Correction: A previous version of this article misidentified the location of Michelle Tea's appearance. She will speak at the Lawrence Arts Center.
For the first time in its history, the Free State Festival will be accessible to University students during the fall semester.
The Lawrence Arts Center’s seventh annual festival of music, film, visual art and ideas starts this Monday, Sept. 17, and will continue through Sept. 23. It typically takes place in August, but founder and director Marlo Angell said she wanted this year’s event to be available to a younger audience.
“We really wanted to engage our universities, so the University of Kansas and Haskell, because they've been involved with the festival for years,” Angell said. “So we decided to make the move and really try to see if that will attract a younger audience.”
It’s a big change from a year ago, as Angell said it was uncertain the festival would happen at all in the face of budget cuts. The programming mostly included film to save money, and the festival was temporarily renamed the “Free State Film Festival.” But “Film” has officially been dropped from the title, and the festival is interdisciplinary once again thanks to a grant from the National Endowment for the Humanities. The grant even allowed the Lawrence Arts Center to make a significant portion of the lineup free to attend.
Fewer films will be a part of the festival’s programming this year, but attendees will still be able to experience a full week of film, comedy, music and plenty of ideas.
The 2018 festival will kick off Monday night with Cheech Marin, the comedian, actor and activist behind half of the iconic comedy duo Cheech and Chong. Marin will spend an evening discussing his expansive collection of Chicano art.
“[Marin] is really what the festival is: he's an interdisciplinary artist,” Angell said. “Somebody that you might think of as an actor, but really he's this passionate art collector and has this incredible collection of Chicano art, and his whole mission is making it so that the country acknowledges that Chicano art is American art.”
Art and activism is the theme of this year’s Free State Festival. The lineup of art and artists include the film “BlacKkKlansman," a film about a black police officer who infiltrated the Ku Klux Klan;” “Mankiller,” and “Warrior Women,” two documentaries about two Native American women activists; and a talk by University professor Laura Kirk, who recently authored a book about women screenwriters in the era of silent film. Angell said each piece of this year’s festival was selected to promote discussion of political and social issues.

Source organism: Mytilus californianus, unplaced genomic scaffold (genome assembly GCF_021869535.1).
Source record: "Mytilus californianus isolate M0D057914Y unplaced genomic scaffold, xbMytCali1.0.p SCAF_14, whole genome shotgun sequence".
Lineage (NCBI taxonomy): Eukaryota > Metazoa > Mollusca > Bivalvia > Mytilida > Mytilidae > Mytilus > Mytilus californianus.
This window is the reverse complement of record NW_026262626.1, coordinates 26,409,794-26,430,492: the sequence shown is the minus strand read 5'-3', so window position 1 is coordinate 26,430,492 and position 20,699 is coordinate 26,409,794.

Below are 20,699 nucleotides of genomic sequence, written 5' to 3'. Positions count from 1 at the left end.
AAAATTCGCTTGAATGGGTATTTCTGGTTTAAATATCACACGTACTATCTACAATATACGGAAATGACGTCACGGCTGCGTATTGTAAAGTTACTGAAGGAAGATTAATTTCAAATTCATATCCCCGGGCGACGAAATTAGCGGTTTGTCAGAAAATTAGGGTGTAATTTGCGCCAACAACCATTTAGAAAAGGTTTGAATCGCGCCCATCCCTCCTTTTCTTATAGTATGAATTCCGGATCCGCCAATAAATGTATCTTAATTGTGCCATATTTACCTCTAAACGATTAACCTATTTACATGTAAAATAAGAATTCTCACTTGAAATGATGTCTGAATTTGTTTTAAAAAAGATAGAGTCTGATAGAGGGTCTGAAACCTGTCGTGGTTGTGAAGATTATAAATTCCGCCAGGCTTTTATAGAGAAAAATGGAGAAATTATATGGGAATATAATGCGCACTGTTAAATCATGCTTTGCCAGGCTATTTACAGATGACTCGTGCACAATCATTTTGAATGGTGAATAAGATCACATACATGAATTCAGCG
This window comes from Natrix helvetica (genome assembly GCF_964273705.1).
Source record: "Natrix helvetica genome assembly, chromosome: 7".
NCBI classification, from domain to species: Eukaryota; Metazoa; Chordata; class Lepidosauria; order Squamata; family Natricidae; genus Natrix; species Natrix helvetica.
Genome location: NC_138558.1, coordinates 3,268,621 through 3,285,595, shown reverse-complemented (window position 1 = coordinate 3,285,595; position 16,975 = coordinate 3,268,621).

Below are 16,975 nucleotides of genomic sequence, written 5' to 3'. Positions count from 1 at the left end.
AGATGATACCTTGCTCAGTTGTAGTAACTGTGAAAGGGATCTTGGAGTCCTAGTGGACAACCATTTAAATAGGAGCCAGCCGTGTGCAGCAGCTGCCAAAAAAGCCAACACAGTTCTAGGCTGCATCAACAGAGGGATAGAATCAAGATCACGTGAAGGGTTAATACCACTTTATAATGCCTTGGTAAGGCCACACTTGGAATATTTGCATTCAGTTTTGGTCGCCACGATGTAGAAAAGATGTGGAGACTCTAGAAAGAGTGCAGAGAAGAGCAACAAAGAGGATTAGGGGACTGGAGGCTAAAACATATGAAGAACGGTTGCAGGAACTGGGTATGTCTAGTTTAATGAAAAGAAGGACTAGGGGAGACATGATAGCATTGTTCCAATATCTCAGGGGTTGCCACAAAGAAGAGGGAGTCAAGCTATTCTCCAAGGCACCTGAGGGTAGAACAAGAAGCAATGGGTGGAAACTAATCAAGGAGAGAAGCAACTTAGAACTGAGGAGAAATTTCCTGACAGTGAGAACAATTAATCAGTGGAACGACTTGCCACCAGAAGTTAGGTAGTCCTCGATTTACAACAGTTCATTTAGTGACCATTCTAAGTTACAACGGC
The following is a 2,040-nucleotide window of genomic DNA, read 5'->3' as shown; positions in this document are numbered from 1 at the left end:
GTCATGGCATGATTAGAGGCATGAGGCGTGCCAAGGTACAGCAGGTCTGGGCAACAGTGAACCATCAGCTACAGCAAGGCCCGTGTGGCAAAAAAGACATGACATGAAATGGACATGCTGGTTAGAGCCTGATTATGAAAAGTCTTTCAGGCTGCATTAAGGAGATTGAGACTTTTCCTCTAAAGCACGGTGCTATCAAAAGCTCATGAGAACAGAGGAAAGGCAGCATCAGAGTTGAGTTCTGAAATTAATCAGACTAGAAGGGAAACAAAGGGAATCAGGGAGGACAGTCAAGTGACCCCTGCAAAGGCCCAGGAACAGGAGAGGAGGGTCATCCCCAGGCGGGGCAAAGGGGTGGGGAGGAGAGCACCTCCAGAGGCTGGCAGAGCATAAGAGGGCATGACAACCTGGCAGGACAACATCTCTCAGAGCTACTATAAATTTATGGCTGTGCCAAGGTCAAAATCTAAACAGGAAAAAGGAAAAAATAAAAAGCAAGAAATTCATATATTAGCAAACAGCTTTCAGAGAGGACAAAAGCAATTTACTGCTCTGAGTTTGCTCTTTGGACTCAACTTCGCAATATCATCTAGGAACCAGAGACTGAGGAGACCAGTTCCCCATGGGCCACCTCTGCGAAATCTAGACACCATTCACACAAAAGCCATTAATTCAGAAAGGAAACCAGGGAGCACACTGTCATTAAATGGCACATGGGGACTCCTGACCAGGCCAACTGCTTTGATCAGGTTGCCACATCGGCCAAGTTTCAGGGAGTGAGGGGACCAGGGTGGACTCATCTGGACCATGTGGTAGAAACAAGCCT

“We really looked at what spoke to our audiences, and we're a very active community,” Angell said. “Sometimes you're feeling powerless; you feel like you don't have a voice, so being able to experience a film and talk about it with your community is really important to us.”
Ron Stallworth, the real-life inspiration behind “BlacKkKlansman," visited Lawrence for the Department of Film and Media Studies’ annual kickoff event, Film Rally.
In addition to moving the start date, Angell said she and the other organizers looked into creating an immersive experience to attract students. They decided to “eventize” certain film screenings to give them an “irreplaceable, unique feeling.” For example, a tequila tasting at Genovese Restaurant will follow the screening of “Agave: Spirit of a Nation,” a documentary about the spirit’s tradition and current trendiness.
In its sixth year, Free State Festival has become a mainstay in Lawrence's arts community. The festival began as a independent film festival but eventually grew into what we know it as today.
Other highlights of the festival include an appearance by memoirist and fiction writer Michelle Tea. Tea will appear at The Lawrence Arts Center in conjunction with The Raven Book Store and The Commons on Sept. 20 to talk about her frequent literary work with LGBTQ issues.
Tea was invited to be a part of this year’s festival by Emily Ryan, director of The Commons at the University. The Commons is also sponsoring Red Hot Research, a regular feature of The Commons’ programming that will also be featured in the 2018 Free State Festival. Ryan said The Commons’ mission to bring artists together across disciplines — arts, science and humanities — overlaps with that of the Free State Festival.
“Michelle Tea as a writer, scholar, arts advocate — she’s a great example of how to turn research and, in her case, expertise in creative writing, how to turn that into a palatable or accessible format that people can understand,” Ryan said. “And with Red Hot Research, that's a good way for us to demonstrate a way that research is fun to engage with and fun to experience and not intimidating necessarily.”
A full schedule of Free State Festival events can be found here.
—Edited by Nichola McDowell